What is the most important aspect to you when mastering an album?

Doing my best to bring the artist or producer’s vision to life and making the mastering experience as fun and seamless as possible.

On Mastering – “A mastering engineer, in very basic terms, is a finisher.”


Most people only know about mixing. How would describe mastering to someone who doesn’t have a clear idea about what it means?

A mastering engineer, in very basic terms, is a finisher.

After the tracking and mixing process is complete, the final stage of processing comes into play to bring together all the mixes cohesively. Then it’s prepped for pressing, online release or any other media listening format. Everyone loves an analogy so, I guess it’s someone like a photo retoucher or a telecine colourist in the video world who approaches media in a similar fashion.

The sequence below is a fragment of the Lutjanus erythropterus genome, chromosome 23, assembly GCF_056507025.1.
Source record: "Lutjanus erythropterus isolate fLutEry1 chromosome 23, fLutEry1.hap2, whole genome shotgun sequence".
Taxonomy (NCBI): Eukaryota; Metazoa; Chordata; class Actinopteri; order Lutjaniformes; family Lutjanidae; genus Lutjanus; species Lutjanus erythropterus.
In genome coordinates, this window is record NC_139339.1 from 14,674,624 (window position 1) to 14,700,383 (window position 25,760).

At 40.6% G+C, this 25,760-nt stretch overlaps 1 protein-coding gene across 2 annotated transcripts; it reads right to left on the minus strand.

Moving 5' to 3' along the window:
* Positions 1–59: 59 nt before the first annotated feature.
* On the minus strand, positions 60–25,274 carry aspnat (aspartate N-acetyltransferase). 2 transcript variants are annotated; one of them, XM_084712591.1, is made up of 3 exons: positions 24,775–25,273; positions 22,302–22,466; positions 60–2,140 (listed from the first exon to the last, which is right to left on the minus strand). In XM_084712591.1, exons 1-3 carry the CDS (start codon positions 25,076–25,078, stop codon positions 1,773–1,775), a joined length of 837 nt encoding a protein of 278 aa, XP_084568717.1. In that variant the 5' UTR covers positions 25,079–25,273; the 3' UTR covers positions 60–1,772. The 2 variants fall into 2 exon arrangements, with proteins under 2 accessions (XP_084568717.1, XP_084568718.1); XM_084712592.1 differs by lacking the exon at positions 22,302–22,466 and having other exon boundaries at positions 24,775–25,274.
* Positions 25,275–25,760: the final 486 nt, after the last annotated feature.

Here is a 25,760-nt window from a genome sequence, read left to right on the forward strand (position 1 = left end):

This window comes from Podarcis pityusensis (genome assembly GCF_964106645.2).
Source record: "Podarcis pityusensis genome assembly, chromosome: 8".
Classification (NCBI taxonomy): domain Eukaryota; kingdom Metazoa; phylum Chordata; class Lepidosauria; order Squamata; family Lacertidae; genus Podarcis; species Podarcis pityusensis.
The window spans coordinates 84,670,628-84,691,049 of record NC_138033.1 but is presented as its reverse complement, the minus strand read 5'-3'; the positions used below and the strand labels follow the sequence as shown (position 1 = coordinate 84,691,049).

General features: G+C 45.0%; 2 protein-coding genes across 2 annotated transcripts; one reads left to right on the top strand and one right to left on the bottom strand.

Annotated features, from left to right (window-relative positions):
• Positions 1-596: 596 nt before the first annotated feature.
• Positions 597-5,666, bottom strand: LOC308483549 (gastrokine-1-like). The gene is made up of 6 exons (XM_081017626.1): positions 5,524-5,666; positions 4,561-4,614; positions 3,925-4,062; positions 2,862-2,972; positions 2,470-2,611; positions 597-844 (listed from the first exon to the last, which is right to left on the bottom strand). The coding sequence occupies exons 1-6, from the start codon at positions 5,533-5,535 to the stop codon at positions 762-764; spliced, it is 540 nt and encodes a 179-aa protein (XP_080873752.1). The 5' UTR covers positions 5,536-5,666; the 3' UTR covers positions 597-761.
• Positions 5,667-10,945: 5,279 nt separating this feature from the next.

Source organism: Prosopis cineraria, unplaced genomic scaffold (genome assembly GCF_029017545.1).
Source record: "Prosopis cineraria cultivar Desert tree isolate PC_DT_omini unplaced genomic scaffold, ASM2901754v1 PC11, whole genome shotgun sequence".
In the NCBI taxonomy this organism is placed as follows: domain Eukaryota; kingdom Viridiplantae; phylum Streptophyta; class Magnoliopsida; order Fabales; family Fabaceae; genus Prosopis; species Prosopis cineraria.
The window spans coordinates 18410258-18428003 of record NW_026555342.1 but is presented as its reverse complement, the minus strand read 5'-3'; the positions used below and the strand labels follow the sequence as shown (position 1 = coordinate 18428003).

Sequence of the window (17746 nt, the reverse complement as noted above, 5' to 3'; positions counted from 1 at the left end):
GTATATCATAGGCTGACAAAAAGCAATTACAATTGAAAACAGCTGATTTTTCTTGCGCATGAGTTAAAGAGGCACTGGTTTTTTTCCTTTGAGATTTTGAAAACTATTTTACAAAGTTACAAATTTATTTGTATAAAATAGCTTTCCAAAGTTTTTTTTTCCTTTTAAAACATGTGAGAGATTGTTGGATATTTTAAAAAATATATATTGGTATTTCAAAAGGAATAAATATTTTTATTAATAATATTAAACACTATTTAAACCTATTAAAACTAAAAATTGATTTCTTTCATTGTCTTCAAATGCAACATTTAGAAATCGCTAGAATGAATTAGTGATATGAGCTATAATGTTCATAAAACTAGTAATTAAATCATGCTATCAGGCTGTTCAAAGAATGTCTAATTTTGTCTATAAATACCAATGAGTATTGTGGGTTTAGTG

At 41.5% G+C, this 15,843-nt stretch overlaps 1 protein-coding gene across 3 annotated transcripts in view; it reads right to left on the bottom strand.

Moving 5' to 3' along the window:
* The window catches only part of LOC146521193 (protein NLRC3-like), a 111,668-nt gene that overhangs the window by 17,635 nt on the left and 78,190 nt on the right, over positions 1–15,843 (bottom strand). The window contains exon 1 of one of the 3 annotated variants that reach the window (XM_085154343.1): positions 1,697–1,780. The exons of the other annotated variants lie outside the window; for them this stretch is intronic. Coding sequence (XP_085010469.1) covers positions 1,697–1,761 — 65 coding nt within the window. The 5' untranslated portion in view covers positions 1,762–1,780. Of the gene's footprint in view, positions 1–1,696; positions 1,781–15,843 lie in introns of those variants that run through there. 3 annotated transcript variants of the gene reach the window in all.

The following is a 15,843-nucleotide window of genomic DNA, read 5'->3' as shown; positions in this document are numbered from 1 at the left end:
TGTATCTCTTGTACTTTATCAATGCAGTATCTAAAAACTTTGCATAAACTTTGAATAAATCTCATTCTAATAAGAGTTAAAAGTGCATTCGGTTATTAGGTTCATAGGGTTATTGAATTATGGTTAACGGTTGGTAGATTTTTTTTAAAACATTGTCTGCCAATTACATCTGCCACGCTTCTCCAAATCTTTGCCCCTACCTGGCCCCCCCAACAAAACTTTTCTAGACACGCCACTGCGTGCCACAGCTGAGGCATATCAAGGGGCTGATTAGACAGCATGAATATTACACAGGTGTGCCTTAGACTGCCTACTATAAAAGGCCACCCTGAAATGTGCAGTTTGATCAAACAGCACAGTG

It’s a profession where tiny 1/4 dB moves can make a world of difference and attention to micro details is key. These days, one album could have been recorded/mixed at home or at a variety of recording studios and handled by several engineers. In some instances, there might have been 4 or 5 mixers and several producers on deck. Naturally, mixes from various engineers set at different levels and mixed with potentially different approaches can make the album listening experience a bit of a bumpy ride if they are left untreated. With mastering, a variety of tools are at your disposal to bond these tracks together and create a cohesion in loudness and frequency in an acoustically treated room with accurate monitors. Besides balancing the sonics, you are also the quality control police and any unwanted artifacts like clicks, pops and noises are removed. Once the album is mastered, the tracks are sequenced in order and decisions are made on the appropriate spacings and transitions between songs.